Welcome to the Department of Ecology, Evolution, and Organismal Biology (EEOB) at Iowa State University.
EEOB has many active research programs and opportunities for student interest in conservation biology, ecological and evolutionary genomics, population, community, and ecosystem ecology, quantitative genetics, and other traditional organismal disciplines such as taxonomy.
Faculty in EEOB are linked through students and research programs to many other departments within the life sciences, as well as to supporting disciplines in the physical and computational sciences. The diverse knowledge of the EEOB faculty provides unique opportunities for undergraduate students majoring in Biology, Genetics, and Environmental Science, to whom we offer a rich and cutting-edge curriculum.
If you have any questions about programs or opportunities in EEOB, please contact us at 515-294-0133. We look forward to serving you.
Guide to prairie grasses recently published
EEOB faculty member, Dr. Lynn Clark, in collaboration with Michael Hurst, Deborah Lewis, and Anna B. Garnder, has created a pocket guide to prairie grasses of the upper Midwest. Published by University of Iowa Press, the twenty-sixth guide in the Bur Oak series illustrates fifty-five grass species. Information icludes native or exotic status, months of flowering, abundance, general habit, and geographic range.
Graduate Student Spotlight
Graduate student receives GLEON fellowship
PhD candidate Ana (Mindy) Morales was recently awarded a graduate fellowship from the Global Lake Ecological Observatory Network (GLEON). The GLEON Graduate Fellows Program, funded by the NSF Macrosystems Biology Program, trains graduate fellows in technical, conceptual, and analytical skills critical to carry out macrosytem biology and network science. Mindy was chosen to participate in this program based on her dissertation work in algal phenology and carbon cycling using high frequency sensor monitoring.
News & Updates
Supporting Sustainability Science
The College of Liberal Arts & Sciences wishes to dramatically expand it's research on sustainable systems with a strategic and integrated cluster of hires across the biological, physical and social sciences. These new faculty will have the opportunity to join a synergistic focal group that will serve to facilitate team building and integrative research. Within EEOB, the expansion will be supported with the hiring to two tenure-track faculty members in the following fields:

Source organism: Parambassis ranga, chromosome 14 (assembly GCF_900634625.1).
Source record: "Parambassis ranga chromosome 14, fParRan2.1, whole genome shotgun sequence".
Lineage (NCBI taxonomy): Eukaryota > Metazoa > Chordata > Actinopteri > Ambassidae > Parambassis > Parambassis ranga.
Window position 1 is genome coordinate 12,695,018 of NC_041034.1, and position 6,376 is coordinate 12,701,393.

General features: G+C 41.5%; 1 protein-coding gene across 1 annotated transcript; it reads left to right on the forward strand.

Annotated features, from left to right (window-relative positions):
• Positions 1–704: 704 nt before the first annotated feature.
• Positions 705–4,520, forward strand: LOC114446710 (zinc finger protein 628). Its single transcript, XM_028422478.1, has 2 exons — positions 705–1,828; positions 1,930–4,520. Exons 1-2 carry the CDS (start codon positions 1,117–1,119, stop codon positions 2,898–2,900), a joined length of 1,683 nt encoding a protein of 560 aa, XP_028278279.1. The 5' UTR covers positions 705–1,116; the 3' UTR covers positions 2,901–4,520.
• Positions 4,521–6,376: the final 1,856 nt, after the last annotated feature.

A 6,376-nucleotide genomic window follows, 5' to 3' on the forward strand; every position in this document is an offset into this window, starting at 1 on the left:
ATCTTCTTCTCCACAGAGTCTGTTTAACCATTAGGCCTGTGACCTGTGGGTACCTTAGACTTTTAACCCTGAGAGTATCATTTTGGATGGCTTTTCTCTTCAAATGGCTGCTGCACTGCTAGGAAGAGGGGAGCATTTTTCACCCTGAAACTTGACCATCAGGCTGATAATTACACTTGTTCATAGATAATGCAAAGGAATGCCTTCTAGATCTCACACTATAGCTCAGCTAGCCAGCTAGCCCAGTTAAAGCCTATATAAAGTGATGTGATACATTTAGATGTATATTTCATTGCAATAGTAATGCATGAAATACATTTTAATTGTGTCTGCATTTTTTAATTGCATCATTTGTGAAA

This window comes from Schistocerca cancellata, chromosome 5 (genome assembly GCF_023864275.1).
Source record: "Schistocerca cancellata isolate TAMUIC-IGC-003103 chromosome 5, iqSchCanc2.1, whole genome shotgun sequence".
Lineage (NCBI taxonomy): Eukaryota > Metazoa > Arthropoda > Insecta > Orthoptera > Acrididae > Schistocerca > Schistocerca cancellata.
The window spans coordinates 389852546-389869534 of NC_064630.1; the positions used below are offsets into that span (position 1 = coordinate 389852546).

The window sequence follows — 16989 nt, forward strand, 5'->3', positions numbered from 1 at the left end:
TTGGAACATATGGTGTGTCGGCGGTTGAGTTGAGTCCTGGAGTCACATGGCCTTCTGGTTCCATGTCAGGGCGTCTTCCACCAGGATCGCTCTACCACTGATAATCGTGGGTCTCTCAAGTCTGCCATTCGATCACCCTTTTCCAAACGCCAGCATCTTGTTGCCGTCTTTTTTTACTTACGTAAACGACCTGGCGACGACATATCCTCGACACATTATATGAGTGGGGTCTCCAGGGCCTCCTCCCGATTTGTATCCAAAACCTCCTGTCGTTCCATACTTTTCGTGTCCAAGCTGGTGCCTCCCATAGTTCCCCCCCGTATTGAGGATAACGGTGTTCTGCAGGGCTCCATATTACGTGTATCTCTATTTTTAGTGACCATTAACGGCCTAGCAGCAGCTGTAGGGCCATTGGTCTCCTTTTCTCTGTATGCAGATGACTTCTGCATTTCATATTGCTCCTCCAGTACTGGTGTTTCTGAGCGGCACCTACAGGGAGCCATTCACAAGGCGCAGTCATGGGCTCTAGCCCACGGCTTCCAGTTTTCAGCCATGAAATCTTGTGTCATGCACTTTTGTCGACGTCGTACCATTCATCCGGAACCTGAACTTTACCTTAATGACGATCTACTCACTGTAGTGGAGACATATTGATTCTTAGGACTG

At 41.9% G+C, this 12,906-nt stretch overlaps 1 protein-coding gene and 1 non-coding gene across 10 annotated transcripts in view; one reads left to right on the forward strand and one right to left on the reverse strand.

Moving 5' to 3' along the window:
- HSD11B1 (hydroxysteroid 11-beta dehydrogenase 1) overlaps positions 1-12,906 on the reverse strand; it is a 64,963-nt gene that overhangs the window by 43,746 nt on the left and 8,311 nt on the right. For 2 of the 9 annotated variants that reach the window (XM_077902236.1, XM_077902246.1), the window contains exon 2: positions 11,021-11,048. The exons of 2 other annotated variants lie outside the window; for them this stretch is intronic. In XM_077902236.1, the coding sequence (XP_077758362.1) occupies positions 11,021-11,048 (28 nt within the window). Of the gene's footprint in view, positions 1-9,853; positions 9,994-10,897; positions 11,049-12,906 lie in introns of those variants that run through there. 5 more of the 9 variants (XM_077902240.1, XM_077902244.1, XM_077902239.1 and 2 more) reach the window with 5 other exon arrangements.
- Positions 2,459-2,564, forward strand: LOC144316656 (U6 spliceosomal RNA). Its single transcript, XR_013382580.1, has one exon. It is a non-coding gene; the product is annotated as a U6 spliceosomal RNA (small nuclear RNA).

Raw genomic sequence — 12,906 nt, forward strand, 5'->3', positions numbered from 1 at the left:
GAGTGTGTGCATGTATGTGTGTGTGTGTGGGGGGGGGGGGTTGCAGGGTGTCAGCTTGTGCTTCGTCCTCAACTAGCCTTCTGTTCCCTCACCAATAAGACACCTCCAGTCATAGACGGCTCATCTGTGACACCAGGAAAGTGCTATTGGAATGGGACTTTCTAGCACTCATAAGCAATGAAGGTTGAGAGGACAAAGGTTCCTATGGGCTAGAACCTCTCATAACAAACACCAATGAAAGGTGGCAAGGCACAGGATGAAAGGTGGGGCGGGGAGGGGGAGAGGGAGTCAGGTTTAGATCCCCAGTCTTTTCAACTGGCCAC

Macro-systems ecology - Read More
Plan and/or microbial ecology - Read More
Assistant Professor Position in Population Biology
EEOB seeks a scholar employing theoretical or empirical approaches to understand the ecological or evolutionary dynamics of populations in response to abiotic or biotic stressors.
Pleasants noted in NY Times article on monarch butterflies
The number of migrating monarch butterflies has dropped more than 90 percent in 20 years, htting a record low in Mexico last year.
EEOB graduate assesses the impact of wind turbines on bat poplutions
Dr. Dawn Reding, former EOBB graduate student, is working with Luther College students to survey bat populations and estimate bat mortality caused by the rotor blades.
EEOB alum featured in Stories
Dr. Lex Flagel, PhD genetics graduate with Dr. Jonathan Wendel, was recenty feature in the July edition of the College of Agriculture and Life Sciences' Stories.
EEOB faculty member teams with collegues to contribute to Philosophical Transactions of the Royal Society B
The upcoming August isse of the Philosophical Transactions of the Royal Society B honors Dr. Leslie D. Gottlieb's contributions to plant evolutionary biology. Dr. Jonathan Wendel, EEOB chair, assisted in the compilation and editing of the issue.
Graduate Student paper accepted by Molecular Biology and Evolution
A paper entitled "Cytonuclear evoltion of rubisco in four allopolyploid lineages" was recently accepted by the journal, Molecular Biology and Evolution. Written by EEOB Ph.D. Candidate, Lei Gong, the paper examines the investigation of cytonuclear coordintion for the key chlorplast protein rubisco.
Treated corn seeds may impact honeybee populations
EEOB facutly member, Amy Toth, speaks with Iowa Public Radio about the impact corn dust may play in the collapse of the nation's honeybee populations.
Students showcase research at Iowa Capitol
Biology undergraduate, Toni Proescholdt, presented the research project "Understanding interactions between butterflies and their floral resources in Iowa grasslands" at the Iowa State Capitol with 12 other undergraduate students. The work was completed under the supervision of EEOB faculty member, Diane Debinski.
Spring 2015 schedule to be released in January.